Tithes were a tax on agricultural produce which was payable by the occupiers of agricultural land. They were the main source of income for the parish clergy of the Church of Ireland (the largest Protestant church and the church established by law). However, in many parishes a large part of the tithes was ‘appropriate’, which meant that they were payable to a bishop, cathedral chapter or another ecclesiastical recipient, or were ‘impropriate’, which generally meant that they were payable to a local landowner. The parishes used in the Tithe Applotment Books are civil or Church of Ireland parishes, which often differ in name and territory from Catholic parishes, Acts of Parliament of 1823 and 1832 provided for the conversion of tithes into a fixed charge on land, and specified the average price of wheat or oats in the parish in the seven years before 1821 as the basis on which the tithes would be calculated. They also extended the application of tithes to pasture, where previously they had been levied only on tillage.
This change in the law resulted in the valuation of individual holdings in almost all parishes containing agricultural land, in order to assess the portion of the tithes for which each occupier of land would be liable. The apportionment was recorded for each Church of Ireland parish in a Tithe Composition Applotment Book. The information was collected and the amounts were calculated by two Parochial Commissioners, one of whom was appointed by the cess-payers of the parish and the other by the relevant Diocese of the Church of Ireland. This procedure was carried out in over 2,500 parishes between the years 1823 and 1837.
The Tithe Applotment Books are in a variety of formats, from a few pages sewn together to elaborately bound volumes. In most cases they are written in manuscript throughout, although some consist of manuscript entries on printed questionnaires. The information in the books is broadly uniform and generally includes at least the name of occupier; the size of holding, the valuation and the tithe payable. In some cases, more detailed information is provided. Some volumes have maps and most have certificates and correspondence attached.
The sub-divisions of the parish were recorded. Some of these subdivisions, such as plough lands, ceased to be in official use after the six-inch survey of the Ordnance Survey was completed in the 1840s. Only productive land was subject to tithe, and the books usually distinguish between this tithable land and untithable land such as roads or mountains. Tithable land was in some cases classified by quality, and a money value was given to each class. In some cases, the proportion of tithe payable to the rector, vicar or lay proprietor of the tithes was set out. The column for observations was sometimes completed, with information about commonage, for example.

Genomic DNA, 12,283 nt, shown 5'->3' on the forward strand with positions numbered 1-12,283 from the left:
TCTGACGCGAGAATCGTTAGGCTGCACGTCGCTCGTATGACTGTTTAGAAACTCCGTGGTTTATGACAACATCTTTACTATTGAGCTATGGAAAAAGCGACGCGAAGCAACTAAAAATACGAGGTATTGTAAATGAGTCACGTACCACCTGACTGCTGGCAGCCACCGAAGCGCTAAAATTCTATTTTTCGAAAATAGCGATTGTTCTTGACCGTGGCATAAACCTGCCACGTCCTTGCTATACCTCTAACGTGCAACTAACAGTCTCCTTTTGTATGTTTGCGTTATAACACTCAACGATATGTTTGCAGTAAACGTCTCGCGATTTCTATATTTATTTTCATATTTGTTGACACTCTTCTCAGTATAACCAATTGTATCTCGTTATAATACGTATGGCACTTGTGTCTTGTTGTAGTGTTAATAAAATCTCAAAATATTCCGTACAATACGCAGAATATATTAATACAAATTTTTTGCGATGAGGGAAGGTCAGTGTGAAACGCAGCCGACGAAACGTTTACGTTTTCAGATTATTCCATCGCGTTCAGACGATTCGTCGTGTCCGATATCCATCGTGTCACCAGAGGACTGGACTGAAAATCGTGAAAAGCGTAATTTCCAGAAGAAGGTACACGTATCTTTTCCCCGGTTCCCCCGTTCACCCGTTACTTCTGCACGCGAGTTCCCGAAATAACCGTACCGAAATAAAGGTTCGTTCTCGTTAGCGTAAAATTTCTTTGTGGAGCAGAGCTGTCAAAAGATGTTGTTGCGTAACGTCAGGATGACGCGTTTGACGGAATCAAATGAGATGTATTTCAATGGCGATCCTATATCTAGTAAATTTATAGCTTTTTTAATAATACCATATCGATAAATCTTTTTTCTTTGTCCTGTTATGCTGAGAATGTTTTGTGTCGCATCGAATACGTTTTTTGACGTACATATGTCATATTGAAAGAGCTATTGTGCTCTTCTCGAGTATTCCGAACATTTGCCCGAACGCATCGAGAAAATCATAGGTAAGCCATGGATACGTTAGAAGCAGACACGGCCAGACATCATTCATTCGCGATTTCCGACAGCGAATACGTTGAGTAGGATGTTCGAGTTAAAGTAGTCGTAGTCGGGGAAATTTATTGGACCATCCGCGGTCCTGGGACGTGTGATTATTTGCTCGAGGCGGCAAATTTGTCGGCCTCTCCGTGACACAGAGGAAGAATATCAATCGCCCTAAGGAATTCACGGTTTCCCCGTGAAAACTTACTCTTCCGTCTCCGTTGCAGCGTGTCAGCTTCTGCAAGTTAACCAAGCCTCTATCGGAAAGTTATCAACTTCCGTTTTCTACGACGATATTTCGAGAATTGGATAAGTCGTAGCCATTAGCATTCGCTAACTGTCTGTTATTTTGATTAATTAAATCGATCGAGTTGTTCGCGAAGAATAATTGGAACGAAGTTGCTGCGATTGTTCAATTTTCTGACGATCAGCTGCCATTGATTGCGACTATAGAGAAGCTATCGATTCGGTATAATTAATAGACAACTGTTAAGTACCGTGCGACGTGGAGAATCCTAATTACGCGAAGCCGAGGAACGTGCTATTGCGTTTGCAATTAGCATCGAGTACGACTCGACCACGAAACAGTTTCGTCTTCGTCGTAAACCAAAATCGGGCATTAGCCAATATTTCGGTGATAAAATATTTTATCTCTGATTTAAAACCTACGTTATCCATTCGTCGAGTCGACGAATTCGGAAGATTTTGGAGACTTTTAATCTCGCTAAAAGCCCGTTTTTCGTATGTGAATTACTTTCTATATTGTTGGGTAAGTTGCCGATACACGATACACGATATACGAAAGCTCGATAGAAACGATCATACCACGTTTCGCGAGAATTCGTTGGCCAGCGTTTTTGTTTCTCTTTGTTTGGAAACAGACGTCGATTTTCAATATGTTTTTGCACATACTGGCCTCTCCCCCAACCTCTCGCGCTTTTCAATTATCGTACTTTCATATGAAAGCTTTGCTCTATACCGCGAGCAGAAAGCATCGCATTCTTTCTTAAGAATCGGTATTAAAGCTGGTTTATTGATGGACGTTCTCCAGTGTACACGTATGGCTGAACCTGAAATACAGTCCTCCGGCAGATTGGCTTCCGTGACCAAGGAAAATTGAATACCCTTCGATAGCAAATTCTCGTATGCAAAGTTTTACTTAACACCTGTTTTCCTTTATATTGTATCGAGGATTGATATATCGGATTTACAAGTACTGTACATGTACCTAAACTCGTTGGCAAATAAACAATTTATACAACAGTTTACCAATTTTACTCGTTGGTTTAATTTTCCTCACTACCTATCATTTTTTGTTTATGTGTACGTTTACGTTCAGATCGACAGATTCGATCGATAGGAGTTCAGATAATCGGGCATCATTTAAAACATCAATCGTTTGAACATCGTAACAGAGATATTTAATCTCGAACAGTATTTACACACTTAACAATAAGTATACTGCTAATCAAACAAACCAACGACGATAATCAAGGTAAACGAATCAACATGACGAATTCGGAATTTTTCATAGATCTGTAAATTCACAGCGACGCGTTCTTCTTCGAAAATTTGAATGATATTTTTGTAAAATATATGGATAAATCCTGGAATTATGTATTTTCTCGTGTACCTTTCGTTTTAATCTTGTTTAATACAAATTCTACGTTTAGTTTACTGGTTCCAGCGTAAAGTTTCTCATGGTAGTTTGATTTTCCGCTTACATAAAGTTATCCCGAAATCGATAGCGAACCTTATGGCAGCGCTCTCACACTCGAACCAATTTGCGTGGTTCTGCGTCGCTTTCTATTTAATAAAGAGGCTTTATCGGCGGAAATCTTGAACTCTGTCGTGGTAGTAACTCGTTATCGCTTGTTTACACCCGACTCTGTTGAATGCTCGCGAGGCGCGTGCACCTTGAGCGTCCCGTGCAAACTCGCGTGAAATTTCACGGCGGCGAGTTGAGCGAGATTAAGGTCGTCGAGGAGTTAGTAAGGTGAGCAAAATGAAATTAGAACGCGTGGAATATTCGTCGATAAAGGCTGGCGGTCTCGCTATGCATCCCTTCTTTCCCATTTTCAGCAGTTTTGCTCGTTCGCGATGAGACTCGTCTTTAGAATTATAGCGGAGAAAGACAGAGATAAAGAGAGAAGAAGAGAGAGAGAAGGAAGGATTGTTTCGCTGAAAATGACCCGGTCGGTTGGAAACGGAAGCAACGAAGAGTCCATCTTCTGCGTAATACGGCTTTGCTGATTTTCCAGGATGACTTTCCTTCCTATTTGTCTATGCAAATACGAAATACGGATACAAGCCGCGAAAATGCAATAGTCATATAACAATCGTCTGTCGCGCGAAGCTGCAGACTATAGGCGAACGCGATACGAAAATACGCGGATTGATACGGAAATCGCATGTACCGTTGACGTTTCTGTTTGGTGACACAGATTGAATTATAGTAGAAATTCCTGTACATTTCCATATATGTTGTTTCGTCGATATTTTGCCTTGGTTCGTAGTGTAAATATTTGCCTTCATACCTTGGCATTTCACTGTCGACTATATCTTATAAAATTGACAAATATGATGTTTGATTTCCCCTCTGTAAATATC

There are a number of other points that should be noted. The acreages given in the Tithe Applotment Books are in Irish or Plantation measure, which is 1.62 times larger than statute measure. Only occupiers of land at the time of the tithe composition are recorded, so not all heads of households living in a parish at the time are included. Only rural areas are systematically covered, although inhabitants of towns who held plots of cultivable land are included. The equivalent tax in urban areas, Minister’s Money, has left few records.
The Tithe Applotment Books are an important source of information for a wide variety of researchers of pre-Famine Ireland. They provide the first surviving national list of the occupiers of land, and are used by genealogists as a partial substitute for returns of the 1821 and 1831 censuses of population, which were destroyed in 1922. They also record information on the quality of land, and provide information on pre-Ordnance Survey territorial divisions, some of which were not recognized after the 1840s.
The National Archives hold the original Tithe Applotment Books only for the twenty-six counties of the Republic of Ireland. The books for the six counties of Northern Ireland are held in the Public Record Office of Northern Ireland in Belfast. (http://titheapplotmentbooks.nationalarchives.ie/search/tab/aboutmore.jsp)
Mich Barnett, Patt Conneely, John Conneely, John Gill, Patt Gill Dl Gill, Matt Gill, Patt Hallaran, John Hearan, John Hearan, Morgaran, Hearan, John Molloy, Michl Muggane, Patt O’Brian, Thos Rutlage & Richd Walsh had 56 acres of land; 21 acres of 1st quality land with a fee of 1s 6d, 10 acres of 2nd quality land with a fee of 1s per acre, 20 acres of 3rd quality with a fee of 6d per acre & 6 acres of 5th quality land with a fee of ⅛d per acre.
The Tithes were payable to Richard Martin Esq. Reverend James Daly & Reverend John Wilson.